Pulling off a public art piece can be extremely tricky. Typically, people are uncomfortable with changes in community spaces. In order to be successful, a concept has to be appealing and compelling enough not only to survive the public's initial reaction, but to eventually bring us around to a genuine interest or appreciation of the work. The first "Shared Terrain" exhibition set the bar high early on; there was plenty of reason to anticipate more good things to come.
Unfortunately, this year's effort Grow Where You're Planted, by Tempe artist Chris Coleman dashed such hopes.
Co-sponsored by the ASU Office of Public Art and the City of Tempe Public Art Program, the "Shared Terrain" program offers $5,000 to the artist chosen by ASU representatives, City of Tempe staff, and Tempe community members. Coleman is a student at the ASU School of Art. His background is in metal design and sculpture.
Over the last three weeks, the lawn of Grady Gammage Auditorium turned yellow and orange with 51,000 small flags, each representing an ASU student, poking out from the grass, carefully arranged in an approximately 8,000-square-foot circle. Of course, the only way you would have known what the flags represented was by reading a press release or ASU's Web site.
Two large wings, one in each color, join in the middle at a column of alternating orange and yellow. This is enough to get a driver's attention, and on a sunny day when the wind is blowing, the flags do look nice and springy, fluttering against the backdrop of bright green grass. The yellow (considered gold) flags have maroon text that reads, "Grow where you're planted" and represent ASU's school colors. The orange flags read, "Reap what you've grown," in blue letters: the colors of Tempe. Each sentence is printed four times on its flag.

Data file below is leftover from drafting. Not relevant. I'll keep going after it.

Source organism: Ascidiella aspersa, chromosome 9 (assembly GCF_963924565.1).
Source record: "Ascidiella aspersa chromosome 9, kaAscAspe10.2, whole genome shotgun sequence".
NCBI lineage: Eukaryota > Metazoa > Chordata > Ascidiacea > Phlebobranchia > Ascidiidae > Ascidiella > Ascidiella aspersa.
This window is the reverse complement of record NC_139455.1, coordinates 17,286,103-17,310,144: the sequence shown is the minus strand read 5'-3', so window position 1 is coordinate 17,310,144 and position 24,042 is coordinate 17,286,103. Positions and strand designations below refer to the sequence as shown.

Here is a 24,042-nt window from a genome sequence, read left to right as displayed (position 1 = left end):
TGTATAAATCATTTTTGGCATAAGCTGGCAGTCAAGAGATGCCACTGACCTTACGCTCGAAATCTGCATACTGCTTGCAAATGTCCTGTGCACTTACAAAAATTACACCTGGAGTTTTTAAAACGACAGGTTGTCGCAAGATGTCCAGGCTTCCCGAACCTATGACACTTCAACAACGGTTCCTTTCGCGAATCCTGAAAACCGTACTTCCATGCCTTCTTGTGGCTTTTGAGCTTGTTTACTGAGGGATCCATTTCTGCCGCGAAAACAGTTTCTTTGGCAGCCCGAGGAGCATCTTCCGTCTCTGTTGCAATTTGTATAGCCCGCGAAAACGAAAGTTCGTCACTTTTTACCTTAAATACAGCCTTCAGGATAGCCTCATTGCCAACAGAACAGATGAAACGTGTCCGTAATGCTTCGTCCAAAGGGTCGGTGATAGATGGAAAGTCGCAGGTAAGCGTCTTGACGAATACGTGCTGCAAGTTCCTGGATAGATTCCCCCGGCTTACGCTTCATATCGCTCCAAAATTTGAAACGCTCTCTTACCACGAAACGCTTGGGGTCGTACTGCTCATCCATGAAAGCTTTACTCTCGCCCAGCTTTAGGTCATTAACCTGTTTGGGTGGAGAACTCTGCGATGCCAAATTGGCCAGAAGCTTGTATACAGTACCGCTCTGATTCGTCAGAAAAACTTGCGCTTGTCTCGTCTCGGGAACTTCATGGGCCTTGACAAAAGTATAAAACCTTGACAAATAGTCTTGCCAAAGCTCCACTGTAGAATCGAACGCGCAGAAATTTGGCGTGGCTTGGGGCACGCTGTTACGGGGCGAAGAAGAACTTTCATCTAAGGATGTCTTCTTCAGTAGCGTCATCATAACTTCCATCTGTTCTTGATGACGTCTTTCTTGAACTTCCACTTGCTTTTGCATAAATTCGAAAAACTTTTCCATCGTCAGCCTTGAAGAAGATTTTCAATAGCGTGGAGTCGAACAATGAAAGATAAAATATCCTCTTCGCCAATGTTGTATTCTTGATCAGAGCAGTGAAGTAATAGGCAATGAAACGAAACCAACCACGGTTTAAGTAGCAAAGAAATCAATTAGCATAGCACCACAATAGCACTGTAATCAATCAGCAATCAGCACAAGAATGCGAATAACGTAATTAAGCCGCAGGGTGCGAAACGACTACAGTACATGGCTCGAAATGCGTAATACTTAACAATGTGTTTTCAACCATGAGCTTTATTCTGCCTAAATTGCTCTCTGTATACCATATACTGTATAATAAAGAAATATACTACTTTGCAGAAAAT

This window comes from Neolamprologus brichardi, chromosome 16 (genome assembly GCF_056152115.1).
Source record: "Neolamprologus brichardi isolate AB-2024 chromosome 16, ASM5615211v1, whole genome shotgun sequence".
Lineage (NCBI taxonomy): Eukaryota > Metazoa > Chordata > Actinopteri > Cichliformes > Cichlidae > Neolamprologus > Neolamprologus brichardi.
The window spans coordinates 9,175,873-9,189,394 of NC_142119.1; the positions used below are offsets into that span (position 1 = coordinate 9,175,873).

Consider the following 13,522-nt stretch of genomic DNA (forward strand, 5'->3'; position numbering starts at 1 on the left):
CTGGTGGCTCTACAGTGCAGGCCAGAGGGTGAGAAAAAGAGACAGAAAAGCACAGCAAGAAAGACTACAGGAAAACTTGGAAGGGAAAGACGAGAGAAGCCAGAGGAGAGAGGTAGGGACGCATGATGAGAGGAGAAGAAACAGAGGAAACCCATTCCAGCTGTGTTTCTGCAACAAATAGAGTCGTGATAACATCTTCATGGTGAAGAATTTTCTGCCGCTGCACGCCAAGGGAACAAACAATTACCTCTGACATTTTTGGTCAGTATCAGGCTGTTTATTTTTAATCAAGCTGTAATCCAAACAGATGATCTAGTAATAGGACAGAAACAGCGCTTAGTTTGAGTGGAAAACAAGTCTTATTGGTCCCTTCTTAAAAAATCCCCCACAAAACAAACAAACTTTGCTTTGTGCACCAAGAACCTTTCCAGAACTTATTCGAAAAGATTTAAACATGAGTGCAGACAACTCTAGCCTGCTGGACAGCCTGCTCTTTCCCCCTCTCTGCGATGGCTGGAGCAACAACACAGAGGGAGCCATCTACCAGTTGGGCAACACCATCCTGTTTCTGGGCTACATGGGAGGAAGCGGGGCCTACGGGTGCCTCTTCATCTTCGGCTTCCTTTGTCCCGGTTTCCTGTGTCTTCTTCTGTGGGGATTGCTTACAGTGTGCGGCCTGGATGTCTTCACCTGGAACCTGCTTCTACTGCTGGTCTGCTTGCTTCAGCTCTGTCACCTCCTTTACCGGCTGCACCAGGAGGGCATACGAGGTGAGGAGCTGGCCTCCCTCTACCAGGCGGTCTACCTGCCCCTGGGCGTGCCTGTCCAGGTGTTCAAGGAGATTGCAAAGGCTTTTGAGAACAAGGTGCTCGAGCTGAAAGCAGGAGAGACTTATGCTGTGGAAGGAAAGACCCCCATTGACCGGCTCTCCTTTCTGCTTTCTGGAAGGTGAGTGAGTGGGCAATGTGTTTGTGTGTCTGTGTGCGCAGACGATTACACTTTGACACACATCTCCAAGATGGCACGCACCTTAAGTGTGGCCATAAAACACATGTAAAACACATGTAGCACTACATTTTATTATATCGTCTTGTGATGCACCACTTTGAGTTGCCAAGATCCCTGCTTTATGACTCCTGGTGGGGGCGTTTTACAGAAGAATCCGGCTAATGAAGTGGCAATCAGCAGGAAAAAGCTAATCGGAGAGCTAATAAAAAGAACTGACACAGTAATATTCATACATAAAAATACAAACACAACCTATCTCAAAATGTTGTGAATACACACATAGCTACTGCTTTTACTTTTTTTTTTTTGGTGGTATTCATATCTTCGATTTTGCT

After a week, Coleman began the process of moving the flags across the street to Tempe's Birchett Park, a few feet away at Mill Avenue and 13th Street. Two thousand flags are moved and rearranged each day in an organic, plant-like pattern in the lawn of the park to represent the "journey" of ASU's students who leave campus life to spread their knowledge.
Sometimes an artist can pull off a simple concept with a little quirky humor, but here, there's no joke the piece is just corny. But the worst part is that you can see Birchett Park from the Gammage lawn. This makes it tough to justify the use of the word "journey." There is nothing gripping about this installation, and it certainly lacks the ambition, grit, and humor of the previous project.
And as a recent college grad, I hope that the University has higher hopes for me than a mad-dash jaywalk of a couple hundred feet.